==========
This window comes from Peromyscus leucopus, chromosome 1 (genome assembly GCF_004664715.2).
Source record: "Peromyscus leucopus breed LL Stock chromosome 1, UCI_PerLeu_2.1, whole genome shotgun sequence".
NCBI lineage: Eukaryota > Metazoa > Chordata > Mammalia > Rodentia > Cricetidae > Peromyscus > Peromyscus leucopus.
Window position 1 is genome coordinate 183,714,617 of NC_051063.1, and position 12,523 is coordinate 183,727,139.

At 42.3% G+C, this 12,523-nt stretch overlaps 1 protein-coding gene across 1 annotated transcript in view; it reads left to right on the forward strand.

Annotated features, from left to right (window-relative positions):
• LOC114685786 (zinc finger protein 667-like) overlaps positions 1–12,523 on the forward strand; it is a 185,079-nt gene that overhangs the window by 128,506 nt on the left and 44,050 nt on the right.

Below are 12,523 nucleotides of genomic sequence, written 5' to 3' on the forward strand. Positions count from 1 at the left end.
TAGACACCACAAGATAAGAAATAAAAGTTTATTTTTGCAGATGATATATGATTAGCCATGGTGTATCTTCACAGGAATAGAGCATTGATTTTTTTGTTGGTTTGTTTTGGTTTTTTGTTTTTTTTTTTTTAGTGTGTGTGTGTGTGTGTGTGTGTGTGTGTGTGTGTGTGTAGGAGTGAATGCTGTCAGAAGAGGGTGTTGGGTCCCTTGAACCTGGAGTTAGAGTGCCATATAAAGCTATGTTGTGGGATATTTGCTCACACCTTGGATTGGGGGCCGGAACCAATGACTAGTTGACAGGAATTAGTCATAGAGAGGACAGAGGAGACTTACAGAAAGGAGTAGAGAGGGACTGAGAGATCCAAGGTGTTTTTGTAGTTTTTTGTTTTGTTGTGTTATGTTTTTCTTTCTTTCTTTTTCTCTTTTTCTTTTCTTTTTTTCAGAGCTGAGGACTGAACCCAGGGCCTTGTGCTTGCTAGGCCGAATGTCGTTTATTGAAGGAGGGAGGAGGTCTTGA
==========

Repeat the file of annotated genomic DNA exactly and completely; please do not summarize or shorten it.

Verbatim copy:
This window comes from Peromyscus leucopus, chromosome 1 (genome assembly GCF_004664715.2).
Source record: "Peromyscus leucopus breed LL Stock chromosome 1, UCI_PerLeu_2.1, whole genome shotgun sequence".
NCBI lineage: Eukaryota > Metazoa > Chordata > Mammalia > Rodentia > Cricetidae > Peromyscus > Peromyscus leucopus.
Window position 1 is genome coordinate 183,714,617 of NC_051063.1, and position 12,523 is coordinate 183,727,139.

At 42.3% G+C, this 12,523-nt stretch overlaps 1 protein-coding gene across 1 annotated transcript in view; it reads left to right on the forward strand.

Annotated features, from left to right (window-relative positions):
• LOC114685786 (zinc finger protein 667-like) overlaps positions 1–12,523 on the forward strand; it is a 185,079-nt gene that overhangs the window by 128,506 nt on the left and 44,050 nt on the right.

Below are 12,523 nucleotides of genomic sequence, written 5' to 3' on the forward strand. Positions count from 1 at the left end.
TAGACACCACAAGATAAGAAATAAAAGTTTATTTTTGCAGATGATATATGATTAGCCATGGTGTATCTTCACAGGAATAGAGCATTGATTTTTTTGTTGGTTTGTTTTGGTTTTTTGTTTTTTTTTTTTTAGTGTGTGTGTGTGTGTGTGTGTGTGTGTGTGTGTGTGTGTAGGAGTGAATGCTGTCAGAAGAGGGTGTTGGGTCCCTTGAACCTGGAGTTAGAGTGCCATATAAAGCTATGTTGTGGGATATTTGCTCACACCTTGGATTGGGGGCCGGAACCAATGACTAGTTGACAGGAATTAGTCATAGAGAGGACAGAGGAGACTTACAGAAAGGAGTAGAGAGGGACTGAGAGATCCAAGGTGTTTTTGTAGTTTTTTGTTTTGTTGTGTTATGTTTTTCTTTCTTTCTTTTTCTCTTTTTCTTTTCTTTTTTTCAGAGCTGAGGACTGAACCCAGGGCCTTGTGCTTGCTAGGCCGAATGTCGTTTATTGAAGGAGGGAGGAGGTCTTGA